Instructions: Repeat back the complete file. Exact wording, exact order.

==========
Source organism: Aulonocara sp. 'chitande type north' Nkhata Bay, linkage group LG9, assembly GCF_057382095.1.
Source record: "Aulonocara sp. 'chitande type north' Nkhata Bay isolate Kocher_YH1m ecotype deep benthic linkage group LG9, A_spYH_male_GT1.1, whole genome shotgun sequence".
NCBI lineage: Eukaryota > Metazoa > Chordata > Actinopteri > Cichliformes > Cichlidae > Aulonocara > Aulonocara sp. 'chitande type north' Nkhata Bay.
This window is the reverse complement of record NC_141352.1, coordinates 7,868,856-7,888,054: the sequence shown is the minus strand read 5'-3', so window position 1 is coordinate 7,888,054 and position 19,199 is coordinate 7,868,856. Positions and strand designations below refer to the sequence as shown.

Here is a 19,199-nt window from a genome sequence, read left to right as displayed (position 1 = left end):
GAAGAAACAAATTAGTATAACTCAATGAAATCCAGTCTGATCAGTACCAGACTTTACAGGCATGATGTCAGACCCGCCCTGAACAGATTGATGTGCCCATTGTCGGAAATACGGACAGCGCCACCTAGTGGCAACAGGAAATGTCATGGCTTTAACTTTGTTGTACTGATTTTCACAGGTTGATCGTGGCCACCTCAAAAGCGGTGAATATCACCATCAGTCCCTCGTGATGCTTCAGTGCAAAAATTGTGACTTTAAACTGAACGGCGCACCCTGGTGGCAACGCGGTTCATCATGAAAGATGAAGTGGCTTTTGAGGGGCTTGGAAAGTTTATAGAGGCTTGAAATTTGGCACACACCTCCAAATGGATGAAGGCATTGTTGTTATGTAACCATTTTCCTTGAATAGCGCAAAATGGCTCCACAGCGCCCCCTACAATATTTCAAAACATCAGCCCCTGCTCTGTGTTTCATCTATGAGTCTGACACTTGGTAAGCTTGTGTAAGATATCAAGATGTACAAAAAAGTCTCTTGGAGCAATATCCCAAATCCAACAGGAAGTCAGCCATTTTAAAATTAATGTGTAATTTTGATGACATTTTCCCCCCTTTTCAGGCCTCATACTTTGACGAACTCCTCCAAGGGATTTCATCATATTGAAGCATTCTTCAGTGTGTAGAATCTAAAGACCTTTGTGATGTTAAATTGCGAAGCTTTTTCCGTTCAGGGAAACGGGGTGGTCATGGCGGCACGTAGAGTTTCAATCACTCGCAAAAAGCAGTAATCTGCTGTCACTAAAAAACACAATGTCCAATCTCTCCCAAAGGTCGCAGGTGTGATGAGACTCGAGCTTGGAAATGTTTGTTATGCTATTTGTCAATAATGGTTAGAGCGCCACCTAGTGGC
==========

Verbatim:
Source organism: Aulonocara sp. 'chitande type north' Nkhata Bay, linkage group LG9, assembly GCF_057382095.1.
Source record: "Aulonocara sp. 'chitande type north' Nkhata Bay isolate Kocher_YH1m ecotype deep benthic linkage group LG9, A_spYH_male_GT1.1, whole genome shotgun sequence".
NCBI lineage: Eukaryota > Metazoa > Chordata > Actinopteri > Cichliformes > Cichlidae > Aulonocara > Aulonocara sp. 'chitande type north' Nkhata Bay.
This window is the reverse complement of record NC_141352.1, coordinates 7,868,856-7,888,054: the sequence shown is the minus strand read 5'-3', so window position 1 is coordinate 7,888,054 and position 19,199 is coordinate 7,868,856. Positions and strand designations below refer to the sequence as shown.

Here is a 19,199-nt window from a genome sequence, read left to right as displayed (position 1 = left end):
GAAGAAACAAATTAGTATAACTCAATGAAATCCAGTCTGATCAGTACCAGACTTTACAGGCATGATGTCAGACCCGCCCTGAACAGATTGATGTGCCCATTGTCGGAAATACGGACAGCGCCACCTAGTGGCAACAGGAAATGTCATGGCTTTAACTTTGTTGTACTGATTTTCACAGGTTGATCGTGGCCACCTCAAAAGCGGTGAATATCACCATCAGTCCCTCGTGATGCTTCAGTGCAAAAATTGTGACTTTAAACTGAACGGCGCACCCTGGTGGCAACGCGGTTCATCATGAAAGATGAAGTGGCTTTTGAGGGGCTTGGAAAGTTTATAGAGGCTTGAAATTTGGCACACACCTCCAAATGGATGAAGGCATTGTTGTTATGTAACCATTTTCCTTGAATAGCGCAAAATGGCTCCACAGCGCCCCCTACAATATTTCAAAACATCAGCCCCTGCTCTGTGTTTCATCTATGAGTCTGACACTTGGTAAGCTTGTGTAAGATATCAAGATGTACAAAAAAGTCTCTTGGAGCAATATCCCAAATCCAACAGGAAGTCAGCCATTTTAAAATTAATGTGTAATTTTGATGACATTTTCCCCCCTTTTCAGGCCTCATACTTTGACGAACTCCTCCAAGGGATTTCATCATATTGAAGCATTCTTCAGTGTGTAGAATCTAAAGACCTTTGTGATGTTAAATTGCGAAGCTTTTTCCGTTCAGGGAAACGGGGTGGTCATGGCGGCACGTAGAGTTTCAATCACTCGCAAAAAGCAGTAATCTGCTGTCACTAAAAAACACAATGTCCAATCTCTCCCAAAGGTCGCAGGTGTGATGAGACTCGAGCTTGGAAATGTTTGTTATGCTATTTGTCAATAATGGTTAGAGCGCCACCTAGTGGC